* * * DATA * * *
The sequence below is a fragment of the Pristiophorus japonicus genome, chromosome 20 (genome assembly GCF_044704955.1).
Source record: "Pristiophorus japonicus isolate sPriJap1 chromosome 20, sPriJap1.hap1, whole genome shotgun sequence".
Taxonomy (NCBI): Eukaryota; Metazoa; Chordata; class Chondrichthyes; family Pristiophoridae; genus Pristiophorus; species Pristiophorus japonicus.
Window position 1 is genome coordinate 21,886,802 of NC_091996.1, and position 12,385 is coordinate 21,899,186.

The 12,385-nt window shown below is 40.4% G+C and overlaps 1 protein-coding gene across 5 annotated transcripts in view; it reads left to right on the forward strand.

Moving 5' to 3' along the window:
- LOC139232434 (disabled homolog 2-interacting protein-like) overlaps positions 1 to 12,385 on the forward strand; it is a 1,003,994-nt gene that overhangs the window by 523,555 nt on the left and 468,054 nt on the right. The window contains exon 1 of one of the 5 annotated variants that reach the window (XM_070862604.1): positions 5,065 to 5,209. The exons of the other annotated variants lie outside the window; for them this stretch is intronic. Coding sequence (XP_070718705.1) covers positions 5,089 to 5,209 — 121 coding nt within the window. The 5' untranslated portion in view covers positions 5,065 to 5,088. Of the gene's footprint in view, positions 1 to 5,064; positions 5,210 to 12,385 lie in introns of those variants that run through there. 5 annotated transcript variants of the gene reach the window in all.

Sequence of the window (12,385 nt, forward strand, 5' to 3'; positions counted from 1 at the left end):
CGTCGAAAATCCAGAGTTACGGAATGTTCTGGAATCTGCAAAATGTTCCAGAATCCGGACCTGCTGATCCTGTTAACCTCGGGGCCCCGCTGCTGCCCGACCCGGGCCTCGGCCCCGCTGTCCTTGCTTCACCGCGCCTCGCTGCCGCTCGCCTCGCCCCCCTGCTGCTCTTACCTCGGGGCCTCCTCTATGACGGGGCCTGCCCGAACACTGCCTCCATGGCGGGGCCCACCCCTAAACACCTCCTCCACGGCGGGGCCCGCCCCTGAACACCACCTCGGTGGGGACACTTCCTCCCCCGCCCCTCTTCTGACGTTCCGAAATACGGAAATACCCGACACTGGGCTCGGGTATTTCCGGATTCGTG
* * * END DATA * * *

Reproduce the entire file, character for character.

The sequence below is a fragment of the Pristiophorus japonicus genome, chromosome 20 (genome assembly GCF_044704955.1).
Source record: "Pristiophorus japonicus isolate sPriJap1 chromosome 20, sPriJap1.hap1, whole genome shotgun sequence".
Taxonomy (NCBI): Eukaryota; Metazoa; Chordata; class Chondrichthyes; family Pristiophoridae; genus Pristiophorus; species Pristiophorus japonicus.
Window position 1 is genome coordinate 21,886,802 of NC_091996.1, and position 12,385 is coordinate 21,899,186.

The 12,385-nt window shown below is 40.4% G+C and overlaps 1 protein-coding gene across 5 annotated transcripts in view; it reads left to right on the forward strand.

Moving 5' to 3' along the window:
- LOC139232434 (disabled homolog 2-interacting protein-like) overlaps positions 1 to 12,385 on the forward strand; it is a 1,003,994-nt gene that overhangs the window by 523,555 nt on the left and 468,054 nt on the right. The window contains exon 1 of one of the 5 annotated variants that reach the window (XM_070862604.1): positions 5,065 to 5,209. The exons of the other annotated variants lie outside the window; for them this stretch is intronic. Coding sequence (XP_070718705.1) covers positions 5,089 to 5,209 — 121 coding nt within the window. The 5' untranslated portion in view covers positions 5,065 to 5,088. Of the gene's footprint in view, positions 1 to 5,064; positions 5,210 to 12,385 lie in introns of those variants that run through there. 5 annotated transcript variants of the gene reach the window in all.

Sequence of the window (12,385 nt, forward strand, 5' to 3'; positions counted from 1 at the left end):
CGTCGAAAATCCAGAGTTACGGAATGTTCTGGAATCTGCAAAATGTTCCAGAATCCGGACCTGCTGATCCTGTTAACCTCGGGGCCCCGCTGCTGCCCGACCCGGGCCTCGGCCCCGCTGTCCTTGCTTCACCGCGCCTCGCTGCCGCTCGCCTCGCCCCCCTGCTGCTCTTACCTCGGGGCCTCCTCTATGACGGGGCCTGCCCGAACACTGCCTCCATGGCGGGGCCCACCCCTAAACACCTCCTCCACGGCGGGGCCCGCCCCTGAACACCACCTCGGTGGGGACACTTCCTCCCCCGCCCCTCTTCTGACGTTCCGAAATACGGAAATACCCGACACTGGGCTCGGGTATTTCCGGATTCGTG